- The Washington Times - Wednesday, May 16, 2007

Have online virtual tours replaced the good, old-fashioned open house?

Although no one in the real estate business will contemplate stepping backward into the pre-Internet age, many agree that buyers, sellers and agents still reap the benefits of a well-organized open house. Some agents swear by them, and many, in fact, list their open houses on the Web.

A little fewer than half of buyers in a current national survey say they attend open houses in their search for a new home. Up to 80 percent say they use the Internet.

Patricia Vucich of RE/MAX Realty in Takoma Park gave seminars on how to conduct an open house to agents 15 years ago, when the Internet was in its infancy.

She says she still uses the same methods, simply because they work.

“While the Internet has allowed some buyers to purchase a home relying upon online information and photographs, there’s no substitute for actually visiting a property and the neighborhood,” Ms. Vucich says.

The numbers of buyers using open houses as an information source in their home search has fluctuated through the years. Stephanie Singer of the National Association of Realtors says a recent NAR profile of home buyers and sellers found that 47 percent of buyers reported using open houses in 2006.

This number is up from 1997, where 37 percent used open houses. It also is down slightly from 2005 where 55 percent of buyers reported including open houses in their home search.

Agents say that in a slower market, which the Washington area is currently experiencing, open houses can be a valuable publicity tool.

Open houses differ from regular showings. Instead of merely one potential buyer, 10 or more visitors can arrive at the same time. However, real estate agents point out that among sincerely interested buyers are neighbors or folks out for a weekend drive. They say, however, that those same people may have family members or friends in the market. Word of mouth is also a valuable selling tool.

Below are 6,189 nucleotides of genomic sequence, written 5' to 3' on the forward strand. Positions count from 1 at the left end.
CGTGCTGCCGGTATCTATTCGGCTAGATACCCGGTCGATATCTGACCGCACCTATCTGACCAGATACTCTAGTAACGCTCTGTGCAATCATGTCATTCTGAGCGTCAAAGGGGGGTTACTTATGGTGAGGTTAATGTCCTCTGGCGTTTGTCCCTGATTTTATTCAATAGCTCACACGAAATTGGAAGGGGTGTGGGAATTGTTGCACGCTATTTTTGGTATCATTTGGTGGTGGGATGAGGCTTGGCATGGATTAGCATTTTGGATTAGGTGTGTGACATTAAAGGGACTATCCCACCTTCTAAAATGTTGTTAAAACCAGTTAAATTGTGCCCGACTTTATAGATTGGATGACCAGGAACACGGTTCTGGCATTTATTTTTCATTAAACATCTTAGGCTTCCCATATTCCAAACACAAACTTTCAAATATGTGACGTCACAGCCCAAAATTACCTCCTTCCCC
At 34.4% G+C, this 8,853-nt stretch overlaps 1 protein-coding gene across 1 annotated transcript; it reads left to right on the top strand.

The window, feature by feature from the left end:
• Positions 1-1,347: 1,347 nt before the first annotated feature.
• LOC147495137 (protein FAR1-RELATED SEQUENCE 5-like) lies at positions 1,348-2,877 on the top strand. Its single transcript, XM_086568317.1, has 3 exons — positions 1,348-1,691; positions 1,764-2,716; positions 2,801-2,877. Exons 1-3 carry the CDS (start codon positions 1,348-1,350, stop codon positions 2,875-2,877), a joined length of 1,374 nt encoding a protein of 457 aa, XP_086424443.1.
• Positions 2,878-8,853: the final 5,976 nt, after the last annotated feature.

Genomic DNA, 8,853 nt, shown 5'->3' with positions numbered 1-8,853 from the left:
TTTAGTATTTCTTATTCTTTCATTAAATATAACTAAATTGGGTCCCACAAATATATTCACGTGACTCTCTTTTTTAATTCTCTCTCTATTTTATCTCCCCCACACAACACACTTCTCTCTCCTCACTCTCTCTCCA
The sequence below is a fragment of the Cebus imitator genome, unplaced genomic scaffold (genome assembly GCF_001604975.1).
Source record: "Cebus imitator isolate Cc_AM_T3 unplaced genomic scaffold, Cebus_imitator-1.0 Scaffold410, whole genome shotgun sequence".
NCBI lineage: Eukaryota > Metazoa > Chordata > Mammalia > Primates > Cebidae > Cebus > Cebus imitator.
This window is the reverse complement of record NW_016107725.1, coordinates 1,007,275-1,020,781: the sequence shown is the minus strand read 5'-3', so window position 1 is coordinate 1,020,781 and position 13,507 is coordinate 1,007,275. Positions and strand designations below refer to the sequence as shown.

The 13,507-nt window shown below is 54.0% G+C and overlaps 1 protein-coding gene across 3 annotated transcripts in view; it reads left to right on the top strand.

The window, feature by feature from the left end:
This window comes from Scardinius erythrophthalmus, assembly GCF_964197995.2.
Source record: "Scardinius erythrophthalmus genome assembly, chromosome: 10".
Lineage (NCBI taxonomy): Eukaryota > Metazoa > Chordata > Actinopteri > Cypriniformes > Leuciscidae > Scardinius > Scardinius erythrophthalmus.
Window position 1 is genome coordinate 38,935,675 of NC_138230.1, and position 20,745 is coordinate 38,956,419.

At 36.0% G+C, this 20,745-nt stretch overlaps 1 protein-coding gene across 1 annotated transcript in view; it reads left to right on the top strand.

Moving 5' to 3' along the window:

“Open houses send buyers out to look at the market’s latest offerings,” Ms. Vucich says. “They also allow an agent to take buyers to different neighborhoods and sample representative listings without making appointment to see the houses.”

An open house can help a seller get the public appraisal of his home, so he can make adjustments to improve the image of the house. Agents say an open house can be equally valuable for the seller, as it will provide specific information about a particular property and its surroundings in a more informal setting.

Open houses also entice those buyers who wouldn’t necessarily go through the steps to make a formal appointment, real estate agents say.

Jill Landsman at the Northern Virginia Association of Realtors says that despite growth in use of the Internet for home searches, she has not seen a decline in the number of open houses.

“There’s a tremendous amount of networking that can be done at an open house,” Ms. Landsman says. “At an open house, the Realtor will have information about the house, know things about the neighborhood, can give generic information about schools and provide an overall picture of the community.”

An added benefit for agents is the possibility of meeting prospective clients.

Ms. Vucich says that within a few months, one or more of the neighbors usually will have put a house on the market. If she has met them at an open house, she may have an opportunity to be the listing agent.